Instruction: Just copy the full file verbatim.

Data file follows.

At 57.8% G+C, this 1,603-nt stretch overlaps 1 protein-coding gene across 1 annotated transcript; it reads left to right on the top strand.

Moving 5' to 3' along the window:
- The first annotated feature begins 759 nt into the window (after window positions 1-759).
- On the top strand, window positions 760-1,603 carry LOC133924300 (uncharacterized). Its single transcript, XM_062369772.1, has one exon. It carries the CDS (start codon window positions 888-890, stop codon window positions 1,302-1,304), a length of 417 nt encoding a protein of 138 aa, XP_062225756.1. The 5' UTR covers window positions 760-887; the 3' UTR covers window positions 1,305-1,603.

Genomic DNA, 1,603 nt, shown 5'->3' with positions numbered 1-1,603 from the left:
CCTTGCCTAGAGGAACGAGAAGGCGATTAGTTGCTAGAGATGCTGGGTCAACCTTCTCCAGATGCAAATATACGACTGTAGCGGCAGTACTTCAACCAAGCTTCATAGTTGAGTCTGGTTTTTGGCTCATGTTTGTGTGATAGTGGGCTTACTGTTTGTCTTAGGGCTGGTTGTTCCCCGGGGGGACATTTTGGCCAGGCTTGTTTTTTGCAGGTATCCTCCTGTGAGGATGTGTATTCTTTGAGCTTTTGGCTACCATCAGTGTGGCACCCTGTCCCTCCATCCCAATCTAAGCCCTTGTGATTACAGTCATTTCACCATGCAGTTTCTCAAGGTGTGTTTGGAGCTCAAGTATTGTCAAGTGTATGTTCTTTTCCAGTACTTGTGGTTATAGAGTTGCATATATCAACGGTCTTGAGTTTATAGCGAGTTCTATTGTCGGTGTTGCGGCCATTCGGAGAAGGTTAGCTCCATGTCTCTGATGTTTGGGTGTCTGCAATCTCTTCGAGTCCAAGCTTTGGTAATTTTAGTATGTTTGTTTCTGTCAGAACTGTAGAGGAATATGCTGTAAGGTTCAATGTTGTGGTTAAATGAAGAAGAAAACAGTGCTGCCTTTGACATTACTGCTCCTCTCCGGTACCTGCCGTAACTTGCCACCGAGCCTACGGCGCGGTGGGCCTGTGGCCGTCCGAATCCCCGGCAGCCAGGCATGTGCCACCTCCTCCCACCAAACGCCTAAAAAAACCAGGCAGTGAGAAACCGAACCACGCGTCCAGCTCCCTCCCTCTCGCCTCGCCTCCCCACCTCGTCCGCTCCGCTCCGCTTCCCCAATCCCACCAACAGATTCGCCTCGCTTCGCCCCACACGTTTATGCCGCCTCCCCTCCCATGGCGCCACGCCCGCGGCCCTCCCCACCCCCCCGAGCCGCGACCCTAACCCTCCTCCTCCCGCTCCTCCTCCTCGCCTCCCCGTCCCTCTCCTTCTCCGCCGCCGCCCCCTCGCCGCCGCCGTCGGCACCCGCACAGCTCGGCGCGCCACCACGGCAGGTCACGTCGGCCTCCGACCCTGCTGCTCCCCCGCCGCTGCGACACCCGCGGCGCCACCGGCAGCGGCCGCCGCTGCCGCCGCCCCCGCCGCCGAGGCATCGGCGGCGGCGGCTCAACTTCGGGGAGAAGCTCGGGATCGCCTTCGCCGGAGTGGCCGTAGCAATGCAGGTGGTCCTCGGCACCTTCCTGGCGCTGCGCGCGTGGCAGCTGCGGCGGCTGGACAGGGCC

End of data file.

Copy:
At 57.8% G+C, this 1,603-nt stretch overlaps 1 protein-coding gene across 1 annotated transcript; it reads left to right on the top strand.

Moving 5' to 3' along the window:
- The first annotated feature begins 759 nt into the window (after window positions 1-759).
- On the top strand, window positions 760-1,603 carry LOC133924300 (uncharacterized). Its single transcript, XM_062369772.1, has one exon. It carries the CDS (start codon window positions 888-890, stop codon window positions 1,302-1,304), a length of 417 nt encoding a protein of 138 aa, XP_062225756.1. The 5' UTR covers window positions 760-887; the 3' UTR covers window positions 1,305-1,603.

Genomic DNA, 1,603 nt, shown 5'->3' with positions numbered 1-1,603 from the left:
CCTTGCCTAGAGGAACGAGAAGGCGATTAGTTGCTAGAGATGCTGGGTCAACCTTCTCCAGATGCAAATATACGACTGTAGCGGCAGTACTTCAACCAAGCTTCATAGTTGAGTCTGGTTTTTGGCTCATGTTTGTGTGATAGTGGGCTTACTGTTTGTCTTAGGGCTGGTTGTTCCCCGGGGGGACATTTTGGCCAGGCTTGTTTTTTGCAGGTATCCTCCTGTGAGGATGTGTATTCTTTGAGCTTTTGGCTACCATCAGTGTGGCACCCTGTCCCTCCATCCCAATCTAAGCCCTTGTGATTACAGTCATTTCACCATGCAGTTTCTCAAGGTGTGTTTGGAGCTCAAGTATTGTCAAGTGTATGTTCTTTTCCAGTACTTGTGGTTATAGAGTTGCATATATCAACGGTCTTGAGTTTATAGCGAGTTCTATTGTCGGTGTTGCGGCCATTCGGAGAAGGTTAGCTCCATGTCTCTGATGTTTGGGTGTCTGCAATCTCTTCGAGTCCAAGCTTTGGTAATTTTAGTATGTTTGTTTCTGTCAGAACTGTAGAGGAATATGCTGTAAGGTTCAATGTTGTGGTTAAATGAAGAAGAAAACAGTGCTGCCTTTGACATTACTGCTCCTCTCCGGTACCTGCCGTAACTTGCCACCGAGCCTACGGCGCGGTGGGCCTGTGGCCGTCCGAATCCCCGGCAGCCAGGCATGTGCCACCTCCTCCCACCAAACGCCTAAAAAAACCAGGCAGTGAGAAACCGAACCACGCGTCCAGCTCCCTCCCTCTCGCCTCGCCTCCCCACCTCGTCCGCTCCGCTCCGCTTCCCCAATCCCACCAACAGATTCGCCTCGCTTCGCCCCACACGTTTATGCCGCCTCCCCTCCCATGGCGCCACGCCCGCGGCCCTCCCCACCCCCCCGAGCCGCGACCCTAACCCTCCTCCTCCCGCTCCTCCTCCTCGCCTCCCCGTCCCTCTCCTTCTCCGCCGCCGCCCCCTCGCCGCCGCCGTCGGCACCCGCACAGCTCGGCGCGCCACCACGGCAGGTCACGTCGGCCTCCGACCCTGCTGCTCCCCCGCCGCTGCGACACCCGCGGCGCCACCGGCAGCGGCCGCCGCTGCCGCCGCCCCCGCCGCCGAGGCATCGGCGGCGGCGGCTCAACTTCGGGGAGAAGCTCGGGATCGCCTTCGCCGGAGTGGCCGTAGCAATGCAGGTGGTCCTCGGCACCTTCCTGGCGCTGCGCGCGTGGCAGCTGCGGCGGCTGGACAGGGCC